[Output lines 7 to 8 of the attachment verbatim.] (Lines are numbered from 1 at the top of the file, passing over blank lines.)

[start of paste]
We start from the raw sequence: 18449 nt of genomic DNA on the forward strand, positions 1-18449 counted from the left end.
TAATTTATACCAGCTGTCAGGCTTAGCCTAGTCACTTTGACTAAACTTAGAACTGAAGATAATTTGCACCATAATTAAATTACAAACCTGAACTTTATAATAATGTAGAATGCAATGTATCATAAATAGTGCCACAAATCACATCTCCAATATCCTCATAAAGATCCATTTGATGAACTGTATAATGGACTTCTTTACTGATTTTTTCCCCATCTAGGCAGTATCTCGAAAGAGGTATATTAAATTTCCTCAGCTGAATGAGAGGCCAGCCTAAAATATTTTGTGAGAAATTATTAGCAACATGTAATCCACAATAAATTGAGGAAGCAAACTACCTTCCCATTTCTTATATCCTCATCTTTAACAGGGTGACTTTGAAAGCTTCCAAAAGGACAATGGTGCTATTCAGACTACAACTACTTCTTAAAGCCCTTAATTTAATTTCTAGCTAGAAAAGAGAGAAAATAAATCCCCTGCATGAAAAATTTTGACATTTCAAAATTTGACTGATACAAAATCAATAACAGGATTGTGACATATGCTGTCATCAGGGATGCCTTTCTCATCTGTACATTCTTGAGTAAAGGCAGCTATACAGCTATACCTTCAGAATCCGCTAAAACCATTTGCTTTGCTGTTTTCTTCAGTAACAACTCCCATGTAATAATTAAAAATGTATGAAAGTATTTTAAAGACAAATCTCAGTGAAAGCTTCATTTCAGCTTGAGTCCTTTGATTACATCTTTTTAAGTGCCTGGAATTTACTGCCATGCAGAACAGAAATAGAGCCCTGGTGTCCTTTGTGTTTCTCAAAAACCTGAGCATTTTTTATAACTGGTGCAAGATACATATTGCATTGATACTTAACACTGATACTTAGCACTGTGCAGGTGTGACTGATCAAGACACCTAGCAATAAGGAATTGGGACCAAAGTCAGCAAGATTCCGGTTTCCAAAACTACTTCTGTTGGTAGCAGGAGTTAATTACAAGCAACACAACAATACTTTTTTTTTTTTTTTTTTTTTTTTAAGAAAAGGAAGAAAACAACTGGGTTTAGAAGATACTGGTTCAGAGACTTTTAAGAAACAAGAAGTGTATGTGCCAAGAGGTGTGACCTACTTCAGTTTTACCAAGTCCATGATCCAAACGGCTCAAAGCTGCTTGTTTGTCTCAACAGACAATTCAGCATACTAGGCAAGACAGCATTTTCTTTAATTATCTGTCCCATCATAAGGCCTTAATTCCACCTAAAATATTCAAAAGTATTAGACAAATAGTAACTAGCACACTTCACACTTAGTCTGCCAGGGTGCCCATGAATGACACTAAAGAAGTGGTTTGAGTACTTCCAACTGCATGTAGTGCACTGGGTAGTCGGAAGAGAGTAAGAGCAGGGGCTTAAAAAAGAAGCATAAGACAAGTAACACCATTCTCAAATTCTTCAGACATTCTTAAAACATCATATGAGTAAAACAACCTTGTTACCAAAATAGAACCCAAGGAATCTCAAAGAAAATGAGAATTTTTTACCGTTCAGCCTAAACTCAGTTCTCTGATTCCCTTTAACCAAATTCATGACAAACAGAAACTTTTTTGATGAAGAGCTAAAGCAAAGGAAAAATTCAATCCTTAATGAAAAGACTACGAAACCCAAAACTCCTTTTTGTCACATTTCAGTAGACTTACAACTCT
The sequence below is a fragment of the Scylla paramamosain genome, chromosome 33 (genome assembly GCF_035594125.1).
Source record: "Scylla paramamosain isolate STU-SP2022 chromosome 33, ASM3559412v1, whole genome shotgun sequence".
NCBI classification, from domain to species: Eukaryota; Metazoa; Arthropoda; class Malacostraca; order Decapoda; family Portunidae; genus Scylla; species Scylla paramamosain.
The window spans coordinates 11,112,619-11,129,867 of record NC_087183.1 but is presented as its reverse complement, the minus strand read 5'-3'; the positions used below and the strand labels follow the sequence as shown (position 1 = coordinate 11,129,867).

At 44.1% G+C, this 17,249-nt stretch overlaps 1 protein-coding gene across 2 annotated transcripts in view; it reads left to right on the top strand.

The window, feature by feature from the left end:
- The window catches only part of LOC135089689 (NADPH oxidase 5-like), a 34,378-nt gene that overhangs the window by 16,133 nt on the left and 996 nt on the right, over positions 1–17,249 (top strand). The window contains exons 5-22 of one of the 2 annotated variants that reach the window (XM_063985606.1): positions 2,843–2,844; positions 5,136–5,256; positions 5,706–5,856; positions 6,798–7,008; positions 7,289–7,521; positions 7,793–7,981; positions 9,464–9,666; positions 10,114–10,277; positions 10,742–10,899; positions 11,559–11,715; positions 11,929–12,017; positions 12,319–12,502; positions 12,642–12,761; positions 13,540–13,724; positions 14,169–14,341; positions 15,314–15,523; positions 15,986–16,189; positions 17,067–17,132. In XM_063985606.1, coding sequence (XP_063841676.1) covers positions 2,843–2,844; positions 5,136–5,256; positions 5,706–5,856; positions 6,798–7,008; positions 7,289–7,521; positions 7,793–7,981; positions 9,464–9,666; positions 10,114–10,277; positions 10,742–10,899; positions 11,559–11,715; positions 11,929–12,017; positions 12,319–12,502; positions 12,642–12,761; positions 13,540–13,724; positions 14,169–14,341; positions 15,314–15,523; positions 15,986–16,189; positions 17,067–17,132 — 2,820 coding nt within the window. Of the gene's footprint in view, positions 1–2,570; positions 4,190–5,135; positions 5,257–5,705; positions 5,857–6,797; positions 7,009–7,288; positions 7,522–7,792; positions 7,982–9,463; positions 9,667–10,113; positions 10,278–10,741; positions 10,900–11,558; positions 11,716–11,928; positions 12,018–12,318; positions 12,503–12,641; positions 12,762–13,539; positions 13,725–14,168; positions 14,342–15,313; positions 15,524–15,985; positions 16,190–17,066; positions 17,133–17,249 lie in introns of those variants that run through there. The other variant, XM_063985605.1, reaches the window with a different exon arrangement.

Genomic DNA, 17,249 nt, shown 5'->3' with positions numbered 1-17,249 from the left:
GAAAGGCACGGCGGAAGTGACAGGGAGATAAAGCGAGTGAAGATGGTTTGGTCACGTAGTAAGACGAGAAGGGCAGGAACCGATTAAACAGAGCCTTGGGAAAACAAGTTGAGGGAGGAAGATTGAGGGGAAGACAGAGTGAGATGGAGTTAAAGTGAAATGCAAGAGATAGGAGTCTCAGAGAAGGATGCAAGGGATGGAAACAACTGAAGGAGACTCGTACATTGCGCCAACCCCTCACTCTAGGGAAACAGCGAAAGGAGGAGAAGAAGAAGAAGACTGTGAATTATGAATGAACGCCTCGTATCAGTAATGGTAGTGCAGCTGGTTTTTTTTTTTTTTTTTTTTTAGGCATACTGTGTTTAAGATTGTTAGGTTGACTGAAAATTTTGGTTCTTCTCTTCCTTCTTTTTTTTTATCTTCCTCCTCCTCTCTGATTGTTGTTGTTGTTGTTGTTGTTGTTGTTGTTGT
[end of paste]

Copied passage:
At 44.1% G+C, this 17,249-nt stretch overlaps 1 protein-coding gene across 2 annotated transcripts in view; it reads left to right on the top strand.

The window, feature by feature from the left end: